But when you take a closer look at Gilgamesh and the other literature of immortality – from Jonathan Swift’s Gulliver’s Travels (1726) to the legend of the ghost ship the Flying Dutchman, the topic has always captured authors’ imaginations – the storytellers are mostly warning us. That it’s not only impossible to live forever (the snake will eat the flower) but also unwise. That we’d take up too much space. That, after a few hundred years, we’d get bored; life would lose its meaning.
Comito is not the only expert who is deadly serious about extending our lives. In August 2017, at the Town and Country hotel and convention centre in San Diego, I met others who were speaking at the second annual RAADfest conference – ‘the Woodstock of radical life extension’. RAAD stands for the Revolution Against Ageing and Death. The adherents of this cause go by various names: anti-death activists, radical life-extension advocates, transhumanists, super-longevity enthusiasts. I call them ‘immortalists’. Among their ranks are the cryobiologist and biogerontologist Greg Fahy, who uses human growth hormone to regrow thymus, a key ingredient of our immune systems; the geneticist Sukhdeep Singh Dhadwar at Harvard Medical School, who’s trying to bring the woolly mammoth back from extinction while also searching for the genes that cause Alzheimer’s; and Michael West, a renowned polymath who was one of the first scientists to isolate human embryonic stem cells, and whose biotech company aims to cure age-related degenerative diseases. Since 2017, the life-extending work of the immortalists has flourished.
They want a life that’s free not only of death, but also of illness and decrepitude. They want to heal us all.
The most common objection to the immortalist project is that it’s delusional – no matter how advanced our technology gets, the snake will always eat Gilgamesh’s flower.
But the deeper concern is that humans aren’t meant to be gods. If we did live forever, some wonder, would we still be human? If our capacity for love and bonding emerges from our impulse to care for tearful infants – as shown by the research of Dacher Keltner, professor of psychology at Berkeley – what happens when we lose our vulnerability? Could we still love and be loved? If, as Plato said, we can’t grasp reality without contemplating death, what would it mean to bypass it altogether? And then there are the practical concerns. If we defeat death before we find other habitable planets, will there be room for everyone? Will we usher in a new era of scarcity and conflict?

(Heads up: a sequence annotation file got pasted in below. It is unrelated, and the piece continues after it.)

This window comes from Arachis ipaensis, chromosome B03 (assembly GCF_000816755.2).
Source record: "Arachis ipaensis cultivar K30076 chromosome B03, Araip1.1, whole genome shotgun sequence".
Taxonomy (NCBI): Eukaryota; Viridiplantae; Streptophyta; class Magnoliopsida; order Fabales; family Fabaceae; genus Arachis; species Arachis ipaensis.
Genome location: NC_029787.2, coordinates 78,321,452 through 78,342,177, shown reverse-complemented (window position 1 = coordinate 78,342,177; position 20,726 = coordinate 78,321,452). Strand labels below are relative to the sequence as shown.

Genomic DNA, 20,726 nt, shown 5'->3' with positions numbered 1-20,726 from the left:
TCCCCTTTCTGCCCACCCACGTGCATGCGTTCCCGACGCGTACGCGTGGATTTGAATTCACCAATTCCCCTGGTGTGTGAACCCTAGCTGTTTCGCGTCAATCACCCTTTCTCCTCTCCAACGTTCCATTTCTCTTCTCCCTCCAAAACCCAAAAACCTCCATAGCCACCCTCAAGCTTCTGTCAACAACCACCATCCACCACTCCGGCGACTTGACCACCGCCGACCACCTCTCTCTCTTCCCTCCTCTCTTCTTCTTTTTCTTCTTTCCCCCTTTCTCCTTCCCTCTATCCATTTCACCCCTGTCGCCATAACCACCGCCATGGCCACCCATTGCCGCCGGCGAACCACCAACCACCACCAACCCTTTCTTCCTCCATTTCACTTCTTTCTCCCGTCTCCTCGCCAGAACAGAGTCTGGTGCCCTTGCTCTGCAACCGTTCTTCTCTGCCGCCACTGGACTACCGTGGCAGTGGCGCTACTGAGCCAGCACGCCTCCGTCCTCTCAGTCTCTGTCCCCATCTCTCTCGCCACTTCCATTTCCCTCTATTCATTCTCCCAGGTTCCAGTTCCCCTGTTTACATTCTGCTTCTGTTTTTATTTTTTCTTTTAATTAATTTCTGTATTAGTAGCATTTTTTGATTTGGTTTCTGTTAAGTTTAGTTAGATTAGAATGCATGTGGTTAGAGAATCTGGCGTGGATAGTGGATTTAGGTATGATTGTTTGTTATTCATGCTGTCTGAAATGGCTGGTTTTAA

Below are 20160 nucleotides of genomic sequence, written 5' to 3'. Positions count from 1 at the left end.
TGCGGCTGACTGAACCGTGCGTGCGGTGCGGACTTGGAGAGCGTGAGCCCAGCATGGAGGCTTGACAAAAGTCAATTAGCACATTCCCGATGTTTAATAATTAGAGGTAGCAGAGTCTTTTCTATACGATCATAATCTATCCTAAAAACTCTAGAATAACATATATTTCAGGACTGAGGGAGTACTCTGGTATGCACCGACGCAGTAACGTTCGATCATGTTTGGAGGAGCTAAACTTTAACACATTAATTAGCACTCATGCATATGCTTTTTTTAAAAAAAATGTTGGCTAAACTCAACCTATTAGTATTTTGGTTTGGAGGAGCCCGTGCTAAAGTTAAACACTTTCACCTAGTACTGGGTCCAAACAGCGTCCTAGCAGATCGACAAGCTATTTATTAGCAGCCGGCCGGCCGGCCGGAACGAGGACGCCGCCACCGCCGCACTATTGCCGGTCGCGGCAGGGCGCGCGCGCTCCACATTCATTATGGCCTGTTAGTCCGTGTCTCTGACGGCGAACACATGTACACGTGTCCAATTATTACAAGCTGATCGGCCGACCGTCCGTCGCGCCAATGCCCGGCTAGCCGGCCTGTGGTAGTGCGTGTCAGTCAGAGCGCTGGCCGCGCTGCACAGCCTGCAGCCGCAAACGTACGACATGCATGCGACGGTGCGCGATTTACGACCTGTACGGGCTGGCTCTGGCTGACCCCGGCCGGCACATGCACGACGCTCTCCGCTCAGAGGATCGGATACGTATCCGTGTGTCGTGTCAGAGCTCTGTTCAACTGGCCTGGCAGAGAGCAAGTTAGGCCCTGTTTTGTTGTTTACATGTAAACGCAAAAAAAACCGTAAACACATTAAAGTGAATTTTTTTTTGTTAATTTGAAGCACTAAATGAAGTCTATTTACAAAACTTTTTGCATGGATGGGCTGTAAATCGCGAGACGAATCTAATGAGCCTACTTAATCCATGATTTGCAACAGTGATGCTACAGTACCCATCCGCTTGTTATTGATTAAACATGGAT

Some immortalists have ready responses to these quibbles. Not only are they going to cure death; they’ll remove loss from the human condition, and elevate love in its place. If we can solve mortality, they reason, then we can figure out how to cure depression, end poverty, stop wars. ‘I think it is absolutely true,’ one scientist at RAADfest told me, ‘that when we solve one of the core problems facing humanity [ie, death], we’ll somehow empower ourselves to have more of a shot at the other ones. Especially because this problem of mortality has ground us down since the dawn of civilisation. If we could do this, we could do anything.’
Part of this utopian vision – at least the part that has to do with world peace – derives from a field in social psychology called terror management theory. According to this theory, the fear of death encourages tribalism, by making us want to affiliate with a group identity that would seem to outlive us. Various studies by the social psychologist Tom Pyszczynski and others have shown that, when we feel mortally threatened, we become jingoistic, hostile to outsiders, biased against out-groups. In one such experiment, subjects who were reminded of death were more likely than the control group to give their political opponents mouth-burning quantities of hot sauce. In another study, politically conservative students instructed to think about what would happen to their bodies when they died were more likely than a control group to advocate extreme military attacks on threatening foreign nations. So if immortality frees us from our fear of death, goes the thinking, we’ll grow more harmonious, less nationalistic, and more open to outsiders.